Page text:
Bomb halts output in North Sea field

Enterprise Oil has discovered a Second World War bomb, dropped by a German Luftwaffe pilot, just nine feet from one of its main oil pipelines in the heart of the biggest oil producing area in the North Sea. It has been forced to employ private contractors to remove and blow up the 250kg bomb and will have to close the pipeline for up to five days.

The oil company angrily denied earlier press reports that the Royal Navy had advised it to dismantle part of the pipeline and detonate the bomb where it lay. Enterprise also denied it was risking a large oil spill.

Ron Davie, acting general manager of Enterprise Oil, said: "As soon as we discovered the bomb we approached the Royal Navy and a number of other organisations for advice. They never advised us to dismantle any of the pipeline, and said that exploding the bomb on the spot would be more dangerous than moving it."

The company also said that even though there was minimal risk to the pipeline, it would be filled with water while the bomb was detonated, dispelling any risk of an oil spillage.

A private contractor will move the bomb, which is lying in more than 100 metres of water and some 8 kilometres from its Nelson oil platform, using a remotely controlled submersible operated from a specially modified ship. "The Navy told us 100 metres down in cold water is the safest place for the bomb," Mr Davie added.

Enterprise said the 160,000 barrel-a-day oilfield would be closed for up to five days in an operation expected to take place in the next few weeks. Mr Davie insisted the Navy had advised him the bomb represented only a "minimal risk".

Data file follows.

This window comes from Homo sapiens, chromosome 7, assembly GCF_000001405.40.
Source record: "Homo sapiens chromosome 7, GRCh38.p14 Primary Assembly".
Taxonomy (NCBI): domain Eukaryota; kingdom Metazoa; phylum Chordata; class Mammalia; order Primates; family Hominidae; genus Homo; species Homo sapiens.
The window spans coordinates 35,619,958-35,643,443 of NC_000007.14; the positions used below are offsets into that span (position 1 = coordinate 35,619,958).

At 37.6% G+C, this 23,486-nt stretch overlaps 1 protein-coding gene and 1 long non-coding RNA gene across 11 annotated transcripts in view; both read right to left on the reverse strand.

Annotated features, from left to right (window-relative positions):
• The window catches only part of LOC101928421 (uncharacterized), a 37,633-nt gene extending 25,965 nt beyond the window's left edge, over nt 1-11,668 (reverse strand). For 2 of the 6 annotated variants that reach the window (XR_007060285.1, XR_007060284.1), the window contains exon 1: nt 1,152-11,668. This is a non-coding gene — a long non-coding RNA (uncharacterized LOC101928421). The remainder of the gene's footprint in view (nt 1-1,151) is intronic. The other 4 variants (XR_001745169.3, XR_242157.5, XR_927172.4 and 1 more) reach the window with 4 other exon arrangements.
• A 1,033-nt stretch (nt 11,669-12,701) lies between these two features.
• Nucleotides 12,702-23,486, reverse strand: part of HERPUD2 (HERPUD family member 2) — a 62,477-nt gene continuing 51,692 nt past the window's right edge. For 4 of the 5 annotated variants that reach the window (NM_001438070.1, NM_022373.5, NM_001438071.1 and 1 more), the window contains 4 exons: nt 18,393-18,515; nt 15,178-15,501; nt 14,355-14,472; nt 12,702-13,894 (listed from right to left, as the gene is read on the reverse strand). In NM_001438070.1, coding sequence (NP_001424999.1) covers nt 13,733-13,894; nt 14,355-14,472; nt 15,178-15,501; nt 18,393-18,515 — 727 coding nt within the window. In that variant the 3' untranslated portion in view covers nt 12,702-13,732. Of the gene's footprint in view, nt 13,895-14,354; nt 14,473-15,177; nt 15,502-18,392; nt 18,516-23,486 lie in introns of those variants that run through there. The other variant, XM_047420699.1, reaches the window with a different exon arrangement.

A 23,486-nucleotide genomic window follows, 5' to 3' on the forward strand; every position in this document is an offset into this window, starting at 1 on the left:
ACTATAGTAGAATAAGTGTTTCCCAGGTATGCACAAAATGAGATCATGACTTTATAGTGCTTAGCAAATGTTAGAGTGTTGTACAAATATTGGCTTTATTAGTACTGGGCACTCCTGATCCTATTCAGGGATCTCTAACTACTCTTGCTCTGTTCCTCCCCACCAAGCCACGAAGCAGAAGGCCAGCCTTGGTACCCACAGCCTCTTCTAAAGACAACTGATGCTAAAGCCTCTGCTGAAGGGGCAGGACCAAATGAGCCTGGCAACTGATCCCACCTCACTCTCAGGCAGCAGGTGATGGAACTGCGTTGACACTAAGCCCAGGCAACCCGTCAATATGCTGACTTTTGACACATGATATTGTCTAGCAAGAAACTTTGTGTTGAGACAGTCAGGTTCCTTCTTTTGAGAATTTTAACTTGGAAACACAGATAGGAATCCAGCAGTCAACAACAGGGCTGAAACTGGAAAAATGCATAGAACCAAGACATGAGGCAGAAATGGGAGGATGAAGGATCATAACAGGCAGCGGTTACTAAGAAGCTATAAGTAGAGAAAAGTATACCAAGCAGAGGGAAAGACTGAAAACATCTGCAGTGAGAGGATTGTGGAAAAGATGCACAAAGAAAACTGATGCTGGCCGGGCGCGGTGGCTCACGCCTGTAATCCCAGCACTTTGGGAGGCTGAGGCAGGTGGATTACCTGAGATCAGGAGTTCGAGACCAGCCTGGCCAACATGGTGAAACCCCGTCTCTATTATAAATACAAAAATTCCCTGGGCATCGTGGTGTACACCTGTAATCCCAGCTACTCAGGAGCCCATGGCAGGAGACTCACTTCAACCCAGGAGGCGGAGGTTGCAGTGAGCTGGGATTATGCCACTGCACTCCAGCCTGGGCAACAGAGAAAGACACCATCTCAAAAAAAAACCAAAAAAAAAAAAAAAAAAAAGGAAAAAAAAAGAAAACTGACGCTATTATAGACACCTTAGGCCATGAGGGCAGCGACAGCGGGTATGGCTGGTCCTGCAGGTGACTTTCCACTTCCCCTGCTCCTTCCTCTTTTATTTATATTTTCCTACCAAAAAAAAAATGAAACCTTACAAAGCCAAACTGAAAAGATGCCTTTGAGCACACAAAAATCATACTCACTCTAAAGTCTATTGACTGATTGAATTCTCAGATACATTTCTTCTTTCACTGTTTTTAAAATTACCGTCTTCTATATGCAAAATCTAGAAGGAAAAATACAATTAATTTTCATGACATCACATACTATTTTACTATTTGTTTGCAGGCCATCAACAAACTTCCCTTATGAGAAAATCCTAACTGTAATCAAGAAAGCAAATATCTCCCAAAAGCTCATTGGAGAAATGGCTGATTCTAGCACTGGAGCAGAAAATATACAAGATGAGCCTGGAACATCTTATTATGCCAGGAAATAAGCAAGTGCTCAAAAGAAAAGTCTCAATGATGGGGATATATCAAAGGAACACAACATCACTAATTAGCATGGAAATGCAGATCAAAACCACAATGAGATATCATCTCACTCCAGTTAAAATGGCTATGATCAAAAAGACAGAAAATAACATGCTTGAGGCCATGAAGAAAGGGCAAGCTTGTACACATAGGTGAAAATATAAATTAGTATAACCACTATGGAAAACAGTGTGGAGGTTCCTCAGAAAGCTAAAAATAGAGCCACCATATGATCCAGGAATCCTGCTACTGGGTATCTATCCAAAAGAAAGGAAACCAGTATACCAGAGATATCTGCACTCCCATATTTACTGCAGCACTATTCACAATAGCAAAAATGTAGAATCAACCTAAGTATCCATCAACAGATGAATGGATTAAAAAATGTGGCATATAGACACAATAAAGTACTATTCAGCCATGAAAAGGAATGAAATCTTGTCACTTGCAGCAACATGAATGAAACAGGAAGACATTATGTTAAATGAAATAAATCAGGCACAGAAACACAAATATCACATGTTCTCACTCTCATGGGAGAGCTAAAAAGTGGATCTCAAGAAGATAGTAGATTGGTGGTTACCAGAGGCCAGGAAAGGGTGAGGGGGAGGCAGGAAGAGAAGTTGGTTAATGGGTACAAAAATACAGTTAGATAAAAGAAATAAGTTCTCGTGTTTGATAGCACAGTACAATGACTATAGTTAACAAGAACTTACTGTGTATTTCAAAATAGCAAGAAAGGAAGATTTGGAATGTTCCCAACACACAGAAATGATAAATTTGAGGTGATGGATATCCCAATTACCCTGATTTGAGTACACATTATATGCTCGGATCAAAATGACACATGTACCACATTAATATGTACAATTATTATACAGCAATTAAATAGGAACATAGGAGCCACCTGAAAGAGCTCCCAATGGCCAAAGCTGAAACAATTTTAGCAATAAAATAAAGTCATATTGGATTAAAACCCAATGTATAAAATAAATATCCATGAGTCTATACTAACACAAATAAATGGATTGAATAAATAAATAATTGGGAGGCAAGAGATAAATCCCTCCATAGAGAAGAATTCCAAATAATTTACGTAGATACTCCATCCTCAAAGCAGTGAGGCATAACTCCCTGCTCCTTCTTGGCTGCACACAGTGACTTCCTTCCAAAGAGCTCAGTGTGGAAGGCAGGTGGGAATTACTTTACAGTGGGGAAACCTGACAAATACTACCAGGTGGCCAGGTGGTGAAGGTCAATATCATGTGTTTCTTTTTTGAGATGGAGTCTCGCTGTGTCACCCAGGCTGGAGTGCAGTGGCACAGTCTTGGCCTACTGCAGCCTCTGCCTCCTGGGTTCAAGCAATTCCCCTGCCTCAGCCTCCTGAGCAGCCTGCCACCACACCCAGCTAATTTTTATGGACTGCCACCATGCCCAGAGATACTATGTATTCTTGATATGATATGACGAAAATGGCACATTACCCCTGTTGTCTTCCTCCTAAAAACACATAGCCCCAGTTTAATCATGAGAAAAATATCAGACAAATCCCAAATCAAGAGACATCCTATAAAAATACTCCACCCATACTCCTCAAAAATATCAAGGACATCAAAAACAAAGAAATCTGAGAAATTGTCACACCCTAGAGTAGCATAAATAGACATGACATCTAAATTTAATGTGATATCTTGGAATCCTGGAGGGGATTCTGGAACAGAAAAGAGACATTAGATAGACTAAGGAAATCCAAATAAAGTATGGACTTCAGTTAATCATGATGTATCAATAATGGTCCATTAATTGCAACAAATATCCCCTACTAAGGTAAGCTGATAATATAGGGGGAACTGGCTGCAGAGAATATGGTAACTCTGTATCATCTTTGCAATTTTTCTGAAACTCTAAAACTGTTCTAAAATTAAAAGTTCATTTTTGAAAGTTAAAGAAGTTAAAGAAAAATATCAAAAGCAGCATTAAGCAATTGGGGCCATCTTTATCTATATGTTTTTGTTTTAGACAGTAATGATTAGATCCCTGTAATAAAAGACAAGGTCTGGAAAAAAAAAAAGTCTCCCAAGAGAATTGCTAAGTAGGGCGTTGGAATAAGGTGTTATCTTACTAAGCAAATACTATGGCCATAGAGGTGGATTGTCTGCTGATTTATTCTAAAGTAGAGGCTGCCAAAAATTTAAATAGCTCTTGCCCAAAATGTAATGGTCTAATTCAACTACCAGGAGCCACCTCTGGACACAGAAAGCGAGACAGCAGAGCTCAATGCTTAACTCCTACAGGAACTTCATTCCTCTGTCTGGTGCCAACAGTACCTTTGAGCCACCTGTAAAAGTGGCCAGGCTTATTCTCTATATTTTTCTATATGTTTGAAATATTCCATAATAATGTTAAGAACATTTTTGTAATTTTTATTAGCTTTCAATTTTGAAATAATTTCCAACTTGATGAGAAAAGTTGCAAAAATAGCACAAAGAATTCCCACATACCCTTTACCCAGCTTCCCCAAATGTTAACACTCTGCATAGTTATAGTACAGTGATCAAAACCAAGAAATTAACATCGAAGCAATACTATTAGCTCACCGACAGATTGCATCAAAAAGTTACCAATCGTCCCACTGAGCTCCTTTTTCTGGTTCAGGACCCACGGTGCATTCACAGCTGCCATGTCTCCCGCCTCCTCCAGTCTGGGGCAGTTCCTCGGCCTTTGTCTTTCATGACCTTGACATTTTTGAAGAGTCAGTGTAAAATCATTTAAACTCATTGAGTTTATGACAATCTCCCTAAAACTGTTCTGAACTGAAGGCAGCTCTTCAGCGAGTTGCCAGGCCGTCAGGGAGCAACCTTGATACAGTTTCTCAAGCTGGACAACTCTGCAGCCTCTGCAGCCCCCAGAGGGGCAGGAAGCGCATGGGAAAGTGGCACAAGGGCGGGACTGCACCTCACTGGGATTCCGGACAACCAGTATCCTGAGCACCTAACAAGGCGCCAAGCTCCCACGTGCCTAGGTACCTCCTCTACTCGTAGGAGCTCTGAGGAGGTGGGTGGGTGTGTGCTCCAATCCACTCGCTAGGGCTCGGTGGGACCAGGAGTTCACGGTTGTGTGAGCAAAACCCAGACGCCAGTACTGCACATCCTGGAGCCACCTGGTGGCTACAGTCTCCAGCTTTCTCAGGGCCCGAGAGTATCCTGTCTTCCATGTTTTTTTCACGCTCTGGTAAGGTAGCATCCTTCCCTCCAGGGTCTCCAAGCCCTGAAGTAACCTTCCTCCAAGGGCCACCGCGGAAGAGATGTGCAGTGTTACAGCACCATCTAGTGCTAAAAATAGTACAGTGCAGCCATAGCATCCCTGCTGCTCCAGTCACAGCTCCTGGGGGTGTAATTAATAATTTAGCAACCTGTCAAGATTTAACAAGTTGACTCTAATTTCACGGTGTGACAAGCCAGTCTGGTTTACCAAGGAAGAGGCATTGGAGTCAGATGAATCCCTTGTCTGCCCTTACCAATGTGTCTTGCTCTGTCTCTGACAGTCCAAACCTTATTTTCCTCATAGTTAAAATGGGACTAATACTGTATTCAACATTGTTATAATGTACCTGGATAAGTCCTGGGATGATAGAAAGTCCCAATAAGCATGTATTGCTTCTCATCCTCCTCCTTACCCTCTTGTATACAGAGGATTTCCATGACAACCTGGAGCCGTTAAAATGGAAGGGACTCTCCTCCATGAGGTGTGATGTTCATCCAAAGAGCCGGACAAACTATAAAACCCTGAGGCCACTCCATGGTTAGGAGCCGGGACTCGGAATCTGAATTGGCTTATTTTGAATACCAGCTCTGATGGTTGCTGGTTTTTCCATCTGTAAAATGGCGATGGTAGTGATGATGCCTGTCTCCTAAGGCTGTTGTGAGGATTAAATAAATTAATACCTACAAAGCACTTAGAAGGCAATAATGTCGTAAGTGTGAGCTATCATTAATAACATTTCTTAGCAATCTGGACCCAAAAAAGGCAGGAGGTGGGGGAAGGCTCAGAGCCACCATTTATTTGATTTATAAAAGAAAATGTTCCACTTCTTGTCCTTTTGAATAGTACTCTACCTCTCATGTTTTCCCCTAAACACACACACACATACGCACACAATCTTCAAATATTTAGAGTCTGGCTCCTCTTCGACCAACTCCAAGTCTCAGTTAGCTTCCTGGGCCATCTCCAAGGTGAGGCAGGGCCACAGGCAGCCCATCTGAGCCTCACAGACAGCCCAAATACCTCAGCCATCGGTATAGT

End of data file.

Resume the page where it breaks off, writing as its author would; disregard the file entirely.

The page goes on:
The bomb was detected during a routine annual survey of the pipeline, three kilometres from British Petroleum's Forties field Echo platform. The area is the biggest producer of oil in the North Sea, and lies between Aberdeen and Scandanavia.

The company said it presumed a trawler had dragged the bomb along the sea bed, since there was no seaweed on its casing. Many bombs were ditched in the sea during the Second World War by German bombers either aborting missions or returning from unsuccessful attacks on cities. Many are encountered on the sea floor by companies laying cables and pipelines, Enterprise said.

The Nelson platform supplies crude as part of the Forties network to Cruden Bay in Scotland. Enterprise said the operation will have no impact on crude supplies from other fields using the Forties system.

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